Alejandro Santiago, ‘Untitled (Migrante)’, ca. 2000, Sculpture, Ceramic, ZQ Art Gallery
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Alejandro Santiago

Untitled (Migrante), ca. 2000

Ceramic
22 3/4 × 9 × 5 3/4 in
57.8 × 22.9 × 14.6 cm
.
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Location
New York
About the work
Alejandro Santiago
Mexican, 1964–2013
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Alejandro Santiago’s oeuvre explores pre-Columbian styles of figuration and modernist relationships between figure, line, and ground. Santiago’s paintings refer to the modernist work of Rufino Tamayo as they explore the possibilities of pure abstraction through ecstatic lines and earthen fields of colors. The artist is best known for his series “2501 Migrantes,” which consists of large, totemic ceramic figures cast in bronze. The artist began the project upon returning to his hometown of Oaxaca after considerable time away and realizing that the population had sharply dropped due to emigration. Wanting to know more about the experience of crossing the border, Santiago traveled to Tijuana, where he hired a coyote to sneak him into the United States. He crafted the sculptures of “2501 Migrantes” in response to this experience, using the works to repopulate his town and memorialize the difficulties of immigration.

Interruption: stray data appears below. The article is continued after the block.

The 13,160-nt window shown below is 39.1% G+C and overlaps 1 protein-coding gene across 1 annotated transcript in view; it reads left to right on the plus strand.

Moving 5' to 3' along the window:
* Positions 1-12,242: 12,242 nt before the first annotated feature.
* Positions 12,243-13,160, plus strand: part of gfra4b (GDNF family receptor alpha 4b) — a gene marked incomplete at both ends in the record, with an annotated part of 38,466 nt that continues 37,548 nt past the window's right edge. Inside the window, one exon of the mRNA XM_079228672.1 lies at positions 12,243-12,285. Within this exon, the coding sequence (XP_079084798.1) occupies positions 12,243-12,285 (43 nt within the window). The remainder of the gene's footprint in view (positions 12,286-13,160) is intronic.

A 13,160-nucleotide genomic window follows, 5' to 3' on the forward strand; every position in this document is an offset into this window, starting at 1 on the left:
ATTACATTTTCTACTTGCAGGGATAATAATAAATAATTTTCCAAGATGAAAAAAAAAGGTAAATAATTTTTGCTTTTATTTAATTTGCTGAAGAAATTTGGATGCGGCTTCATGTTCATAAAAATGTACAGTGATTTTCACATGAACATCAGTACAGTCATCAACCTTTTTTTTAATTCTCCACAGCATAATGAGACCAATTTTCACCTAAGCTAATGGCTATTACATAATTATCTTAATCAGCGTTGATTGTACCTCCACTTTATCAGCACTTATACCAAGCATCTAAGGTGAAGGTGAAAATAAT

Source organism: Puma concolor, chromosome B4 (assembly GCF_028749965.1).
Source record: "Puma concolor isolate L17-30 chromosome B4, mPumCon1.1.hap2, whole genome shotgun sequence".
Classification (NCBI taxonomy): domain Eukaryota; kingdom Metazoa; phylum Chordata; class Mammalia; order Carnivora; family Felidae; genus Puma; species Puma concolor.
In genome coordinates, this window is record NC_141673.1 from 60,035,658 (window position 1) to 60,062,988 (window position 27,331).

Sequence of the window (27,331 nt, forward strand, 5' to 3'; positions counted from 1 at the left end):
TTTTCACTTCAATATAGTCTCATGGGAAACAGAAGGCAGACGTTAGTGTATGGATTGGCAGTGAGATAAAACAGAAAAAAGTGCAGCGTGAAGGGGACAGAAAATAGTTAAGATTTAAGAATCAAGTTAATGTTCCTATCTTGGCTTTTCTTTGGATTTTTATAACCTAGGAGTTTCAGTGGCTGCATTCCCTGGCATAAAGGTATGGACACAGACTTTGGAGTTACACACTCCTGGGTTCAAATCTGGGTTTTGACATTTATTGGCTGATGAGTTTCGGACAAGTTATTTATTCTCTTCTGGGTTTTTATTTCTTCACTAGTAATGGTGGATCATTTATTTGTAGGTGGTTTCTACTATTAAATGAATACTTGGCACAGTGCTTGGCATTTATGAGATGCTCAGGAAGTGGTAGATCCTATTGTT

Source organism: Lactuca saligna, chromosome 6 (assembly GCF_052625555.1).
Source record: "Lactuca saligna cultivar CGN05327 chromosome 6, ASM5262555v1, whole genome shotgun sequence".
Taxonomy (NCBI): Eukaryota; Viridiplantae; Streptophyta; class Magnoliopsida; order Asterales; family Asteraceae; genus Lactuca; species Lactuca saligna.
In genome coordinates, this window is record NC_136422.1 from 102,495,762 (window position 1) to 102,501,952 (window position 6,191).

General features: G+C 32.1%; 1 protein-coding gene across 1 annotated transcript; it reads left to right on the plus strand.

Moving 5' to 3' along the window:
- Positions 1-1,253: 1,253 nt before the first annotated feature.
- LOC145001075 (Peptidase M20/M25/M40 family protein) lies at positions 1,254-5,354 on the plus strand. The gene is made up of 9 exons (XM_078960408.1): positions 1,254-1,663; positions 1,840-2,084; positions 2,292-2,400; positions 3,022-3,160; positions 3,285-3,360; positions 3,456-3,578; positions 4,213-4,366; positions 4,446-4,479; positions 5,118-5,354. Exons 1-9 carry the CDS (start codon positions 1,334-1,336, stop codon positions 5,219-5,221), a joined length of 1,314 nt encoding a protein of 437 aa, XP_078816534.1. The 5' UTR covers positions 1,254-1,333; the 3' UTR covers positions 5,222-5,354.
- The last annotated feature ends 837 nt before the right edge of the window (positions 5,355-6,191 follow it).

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Alejandro Santiago, ‘Untitled (Migrante)’, ca. 2000, Sculpture, Ceramic, ZQ Art Gallery
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Save
Save
Share
Share
About the work
Alejandro Santiago
Mexican, 1964–2013
Follow

Alejandro Santiago’s oeuvre explores pre-Columbian styles of figuration and modernist relationships between figure, line, and ground. Santiago’s paintings refer to the modernist work of Rufino Tamayo as they explore the possibilities of pure abstraction through ecstatic lines and earthen fields of colors. The artist is best known for his series “2501 Migrantes,” which consists of large, totemic ceramic figures cast in bronze. The artist began the project upon returning to his hometown of Oaxaca after considerable time away and realizing that the population had sharply dropped due to emigration. Wanting to know more about the experience of crossing the border, Santiago traveled to Tijuana, where he hired a coyote to sneak him into the United States. He crafted the sculptures of “2501 Migrantes” in response to this experience, using the works to repopulate his town and memorialize the difficulties of immigration.

Alejandro Santiago

Untitled (Migrante), ca. 2000

Ceramic
22 3/4 × 9 × 5 3/4 in
57.8 × 22.9 × 14.6 cm
.
Sold
Location
New York
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